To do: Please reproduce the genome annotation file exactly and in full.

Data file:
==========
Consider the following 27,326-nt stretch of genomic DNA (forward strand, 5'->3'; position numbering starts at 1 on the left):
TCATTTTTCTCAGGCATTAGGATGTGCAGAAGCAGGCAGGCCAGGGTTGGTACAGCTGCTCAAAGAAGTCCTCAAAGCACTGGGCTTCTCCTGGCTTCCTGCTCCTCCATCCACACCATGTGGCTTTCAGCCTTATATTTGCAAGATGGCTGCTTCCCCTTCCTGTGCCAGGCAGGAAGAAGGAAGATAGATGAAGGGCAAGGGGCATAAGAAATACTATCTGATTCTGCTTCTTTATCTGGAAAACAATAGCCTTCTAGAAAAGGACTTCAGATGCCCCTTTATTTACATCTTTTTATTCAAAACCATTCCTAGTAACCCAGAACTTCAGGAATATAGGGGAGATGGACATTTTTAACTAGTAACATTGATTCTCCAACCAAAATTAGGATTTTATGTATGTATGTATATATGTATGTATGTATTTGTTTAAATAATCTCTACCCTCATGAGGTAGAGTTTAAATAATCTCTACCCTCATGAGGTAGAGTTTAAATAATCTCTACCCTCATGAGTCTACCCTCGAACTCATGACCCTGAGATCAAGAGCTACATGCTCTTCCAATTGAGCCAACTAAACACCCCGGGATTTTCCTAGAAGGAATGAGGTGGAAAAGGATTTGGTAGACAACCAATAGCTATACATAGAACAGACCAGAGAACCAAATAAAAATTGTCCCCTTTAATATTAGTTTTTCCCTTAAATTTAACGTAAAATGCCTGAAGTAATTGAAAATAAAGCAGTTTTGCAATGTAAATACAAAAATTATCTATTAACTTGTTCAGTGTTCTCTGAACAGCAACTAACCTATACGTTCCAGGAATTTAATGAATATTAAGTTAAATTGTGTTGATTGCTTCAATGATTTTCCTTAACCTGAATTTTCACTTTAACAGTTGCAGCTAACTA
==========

Consider the following 27,326-nt stretch of genomic DNA (forward strand, 5'->3'; position numbering starts at 1 on the left):
TCATTTTTCTCAGGCATTAGGATGTGCAGAAGCAGGCAGGCCAGGGTTGGTACAGCTGCTCAAAGAAGTCCTCAAAGCACTGGGCTTCTCCTGGCTTCCTGCTCCTCCATCCACACCATGTGGCTTTCAGCCTTATATTTGCAAGATGGCTGCTTCCCCTTCCTGTGCCAGGCAGGAAGAAGGAAGATAGATGAAGGGCAAGGGGCATAAGAAATACTATCTGATTCTGCTTCTTTATCTGGAAAACAATAGCCTTCTAGAAAAGGACTTCAGATGCCCCTTTATTTACATCTTTTTATTCAAAACCATTCCTAGTAACCCAGAACTTCAGGAATATAGGGGAGATGGACATTTTTAACTAGTAACATTGATTCTCCAACCAAAATTAGGATTTTATGTATGTATGTATATATGTATGTATGTATTTGTTTAAATAATCTCTACCCTCATGAGGTAGAGTTTAAATAATCTCTACCCTCATGAGGTAGAGTTTAAATAATCTCTACCCTCATGAGTCTACCCTCGAACTCATGACCCTGAGATCAAGAGCTACATGCTCTTCCAATTGAGCCAACTAAACACCCCGGGATTTTCCTAGAAGGAATGAGGTGGAAAAGGATTTGGTAGACAACCAATAGCTATACATAGAACAGACCAGAGAACCAAATAAAAATTGTCCCCTTTAATATTAGTTTTTCCCTTAAATTTAACGTAAAATGCCTGAAGTAATTGAAAATAAAGCAGTTTTGCAATGTAAATACAAAAATTATCTATTAACTTGTTCAGTGTTCTCTGAACAGCAACTAACCTATACGTTCCAGGAATTTAATGAATATTAAGTTAAATTGTGTTGATTGCTTCAATGATTTTCCTTAACCTGAATTTTCACTTTAACAGTTGCAGCTAACTA